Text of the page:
Former BusinessWeek Editor Launches Mysterious Media Startup
John Byrne, the former editor-in-chief of BusinessWeek, has launched his own company C-Change Media. He writes that this is a good time to launch a new media company because there are significant advantages.
He says there is no future in these media business models:
1) Print advertising will never come back. There are just too many options for advertisers today and too much pressure on rates. Sadly, success in print will be measured in single-digit declines, forever.
2) Online advertising will never offset those declines nor save print. There's far too much competition online and far too much available inventory; and
3) Users will not pay for content, unless they're convinced it has immediate and tangible value.
Yet he points to the success of: "Huffington Post, Politico, Drudge, GigaOm, TechCrunch, and other media enterprises on the web have shown us a path forward."
The last time I looked those media companies rely heavily on advertising.
Mr Byrne does not say how his new company will make money:
Focusing on a business audience is smart because they already pay for information. But how will C-Change create a competitive advantage over Bloomberg, Wall Street Journal, Financial Times, and other business oriented media publishers? They have considerable resources and access to timely information. He will need a real-time capability. [Please see: Groovy: Real-Time Data Could Aid Media Companies - SVW]
C-Change can move more quickly than larger publishers and it could potentially attract enough users that it might one day be a good acquisition candidate.
But matching a top BusinessWeek editor's salary (est. over $500K) with the revenues from online content will be challenging. Not to mention salaries for his team of editors and technologists.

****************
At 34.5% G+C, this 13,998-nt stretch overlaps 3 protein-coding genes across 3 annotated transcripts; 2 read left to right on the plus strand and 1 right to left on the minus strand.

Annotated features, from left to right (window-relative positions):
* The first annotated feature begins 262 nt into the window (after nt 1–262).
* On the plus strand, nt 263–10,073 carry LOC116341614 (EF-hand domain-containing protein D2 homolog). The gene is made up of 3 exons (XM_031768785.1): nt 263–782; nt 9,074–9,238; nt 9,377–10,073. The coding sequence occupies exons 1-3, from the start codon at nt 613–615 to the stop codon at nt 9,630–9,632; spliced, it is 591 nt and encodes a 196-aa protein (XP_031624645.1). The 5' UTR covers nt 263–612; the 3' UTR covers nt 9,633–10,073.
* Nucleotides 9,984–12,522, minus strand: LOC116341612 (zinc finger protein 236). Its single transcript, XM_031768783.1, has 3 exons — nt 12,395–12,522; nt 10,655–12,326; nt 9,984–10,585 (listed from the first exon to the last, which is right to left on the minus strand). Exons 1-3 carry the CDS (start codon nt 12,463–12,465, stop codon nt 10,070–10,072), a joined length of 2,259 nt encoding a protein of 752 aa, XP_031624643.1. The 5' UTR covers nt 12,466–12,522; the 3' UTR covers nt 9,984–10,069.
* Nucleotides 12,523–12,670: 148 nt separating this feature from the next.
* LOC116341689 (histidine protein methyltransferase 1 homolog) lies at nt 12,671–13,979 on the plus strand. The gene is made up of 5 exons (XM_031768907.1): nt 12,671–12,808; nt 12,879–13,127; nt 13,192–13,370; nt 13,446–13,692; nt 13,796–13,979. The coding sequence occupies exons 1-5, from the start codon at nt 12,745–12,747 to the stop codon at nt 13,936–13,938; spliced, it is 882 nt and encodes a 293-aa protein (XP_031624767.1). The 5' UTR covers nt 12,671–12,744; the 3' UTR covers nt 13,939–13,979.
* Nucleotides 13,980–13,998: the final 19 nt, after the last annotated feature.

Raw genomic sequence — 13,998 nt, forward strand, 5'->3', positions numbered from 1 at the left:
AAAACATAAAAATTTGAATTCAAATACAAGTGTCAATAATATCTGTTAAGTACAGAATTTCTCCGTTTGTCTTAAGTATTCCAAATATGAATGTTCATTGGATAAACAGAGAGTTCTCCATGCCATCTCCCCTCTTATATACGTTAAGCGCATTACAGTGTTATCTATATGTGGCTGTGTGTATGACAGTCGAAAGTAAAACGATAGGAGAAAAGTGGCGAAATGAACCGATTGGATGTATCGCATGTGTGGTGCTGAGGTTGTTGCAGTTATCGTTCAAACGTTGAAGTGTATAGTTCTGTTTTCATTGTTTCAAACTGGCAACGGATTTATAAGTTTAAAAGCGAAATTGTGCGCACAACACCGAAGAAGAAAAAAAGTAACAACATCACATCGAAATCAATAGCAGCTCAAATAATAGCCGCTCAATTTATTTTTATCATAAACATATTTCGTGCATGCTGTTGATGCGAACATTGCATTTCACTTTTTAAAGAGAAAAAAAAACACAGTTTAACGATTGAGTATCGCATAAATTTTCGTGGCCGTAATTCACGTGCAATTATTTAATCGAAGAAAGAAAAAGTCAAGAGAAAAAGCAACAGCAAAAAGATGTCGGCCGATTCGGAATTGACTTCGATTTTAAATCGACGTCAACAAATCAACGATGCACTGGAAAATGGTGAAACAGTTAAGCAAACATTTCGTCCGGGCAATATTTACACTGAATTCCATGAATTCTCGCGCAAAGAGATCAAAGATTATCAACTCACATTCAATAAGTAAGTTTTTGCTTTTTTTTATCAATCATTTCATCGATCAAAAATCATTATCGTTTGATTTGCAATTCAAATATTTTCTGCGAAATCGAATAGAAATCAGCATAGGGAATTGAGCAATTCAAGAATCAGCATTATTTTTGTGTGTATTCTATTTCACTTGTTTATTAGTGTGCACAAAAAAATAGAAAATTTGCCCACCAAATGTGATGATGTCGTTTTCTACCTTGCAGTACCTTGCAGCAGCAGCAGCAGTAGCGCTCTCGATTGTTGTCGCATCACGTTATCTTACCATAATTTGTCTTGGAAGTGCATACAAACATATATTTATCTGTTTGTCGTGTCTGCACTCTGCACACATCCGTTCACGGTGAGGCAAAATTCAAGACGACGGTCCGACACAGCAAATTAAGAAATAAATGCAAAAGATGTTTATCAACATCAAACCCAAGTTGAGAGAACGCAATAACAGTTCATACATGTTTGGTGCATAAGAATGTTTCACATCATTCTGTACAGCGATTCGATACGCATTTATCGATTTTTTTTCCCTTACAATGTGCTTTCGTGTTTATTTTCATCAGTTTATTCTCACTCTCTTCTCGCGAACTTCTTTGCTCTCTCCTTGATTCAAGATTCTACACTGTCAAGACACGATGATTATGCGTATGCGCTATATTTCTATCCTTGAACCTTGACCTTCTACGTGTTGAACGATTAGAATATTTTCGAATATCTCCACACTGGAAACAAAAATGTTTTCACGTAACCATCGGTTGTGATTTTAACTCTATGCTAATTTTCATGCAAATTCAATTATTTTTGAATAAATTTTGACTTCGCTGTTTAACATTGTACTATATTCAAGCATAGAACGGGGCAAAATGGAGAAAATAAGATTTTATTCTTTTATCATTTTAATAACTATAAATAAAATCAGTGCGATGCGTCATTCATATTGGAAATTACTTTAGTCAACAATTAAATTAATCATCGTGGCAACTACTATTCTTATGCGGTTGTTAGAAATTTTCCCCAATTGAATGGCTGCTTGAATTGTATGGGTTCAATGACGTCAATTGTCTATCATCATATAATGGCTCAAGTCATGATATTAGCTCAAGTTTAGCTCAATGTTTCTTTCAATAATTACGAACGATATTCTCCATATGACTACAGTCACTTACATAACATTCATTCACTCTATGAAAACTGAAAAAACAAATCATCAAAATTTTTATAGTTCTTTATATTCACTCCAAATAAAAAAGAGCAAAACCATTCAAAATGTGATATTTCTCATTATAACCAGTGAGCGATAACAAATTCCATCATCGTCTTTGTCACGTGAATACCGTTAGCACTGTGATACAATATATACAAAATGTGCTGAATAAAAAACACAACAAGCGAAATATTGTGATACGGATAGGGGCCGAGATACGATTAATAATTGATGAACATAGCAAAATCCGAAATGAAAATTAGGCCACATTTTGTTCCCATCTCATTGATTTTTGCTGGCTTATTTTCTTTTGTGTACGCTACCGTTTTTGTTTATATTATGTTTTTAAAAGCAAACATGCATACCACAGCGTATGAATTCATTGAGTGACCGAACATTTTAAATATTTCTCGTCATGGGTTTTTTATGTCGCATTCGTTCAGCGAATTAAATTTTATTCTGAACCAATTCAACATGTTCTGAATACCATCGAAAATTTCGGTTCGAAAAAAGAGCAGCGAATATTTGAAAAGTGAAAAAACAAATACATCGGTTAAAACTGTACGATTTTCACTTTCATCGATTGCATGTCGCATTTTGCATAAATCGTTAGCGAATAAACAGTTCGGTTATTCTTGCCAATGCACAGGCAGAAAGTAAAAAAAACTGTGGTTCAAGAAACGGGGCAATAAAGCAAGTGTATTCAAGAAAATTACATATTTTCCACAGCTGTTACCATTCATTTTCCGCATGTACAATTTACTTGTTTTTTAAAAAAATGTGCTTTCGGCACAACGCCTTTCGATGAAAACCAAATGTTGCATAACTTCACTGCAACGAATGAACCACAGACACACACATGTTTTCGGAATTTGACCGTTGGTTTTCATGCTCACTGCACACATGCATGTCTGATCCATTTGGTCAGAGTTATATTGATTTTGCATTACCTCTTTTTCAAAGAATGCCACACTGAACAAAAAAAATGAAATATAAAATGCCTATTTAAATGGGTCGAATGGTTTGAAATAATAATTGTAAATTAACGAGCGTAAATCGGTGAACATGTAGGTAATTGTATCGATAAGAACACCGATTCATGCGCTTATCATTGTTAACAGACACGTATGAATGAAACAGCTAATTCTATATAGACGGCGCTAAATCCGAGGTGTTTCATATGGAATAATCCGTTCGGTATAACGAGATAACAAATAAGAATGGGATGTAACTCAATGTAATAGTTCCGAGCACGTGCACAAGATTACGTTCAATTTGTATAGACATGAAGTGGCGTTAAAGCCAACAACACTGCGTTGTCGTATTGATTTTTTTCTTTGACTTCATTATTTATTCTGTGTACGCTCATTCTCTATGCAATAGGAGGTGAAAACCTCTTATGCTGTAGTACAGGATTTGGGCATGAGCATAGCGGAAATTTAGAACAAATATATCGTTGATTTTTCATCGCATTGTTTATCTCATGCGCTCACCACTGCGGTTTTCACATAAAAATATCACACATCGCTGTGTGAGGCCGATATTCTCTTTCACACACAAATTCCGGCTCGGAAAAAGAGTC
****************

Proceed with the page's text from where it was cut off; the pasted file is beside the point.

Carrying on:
I wish Mr Byrne well but even new media is suffering along with the old. Most new media sites have to branch out into conferences to pay the bills, plus research reports. It's not easy to make a decent living --- even if you aren't old media and loaded with legacy costs and legacy thinking.
Many of the latest new media companies are taking a low-end approach to content creation, such as Demand Media which tries to commission articles related to popular search terms and pays rock-bottom rates because that's the value in media content these days. In an advertising pageview world a pageview is a pageview whether it is quality media or low-end machine generated media.
Business media markets are far more lucrative than for general media but even there we will see companies competing heavily and undercutting each other. Because they can.
C-Change's operating costs will certainly be lower than for incumbent competitors but there is still one very large cost: marketing.
Getting attention is harder today than ever before and the noise level is going to increase exponentially because everyone has access to the same publishing tools.
As Mr Byrne says:
Launching a new media startup today is very challenging. It will be interesting to see what C-Change will come up with.
It's always good to see people trying out new media business models. Because if they are successful it means others can follow and that means quality journalism is preserved -- we all win.
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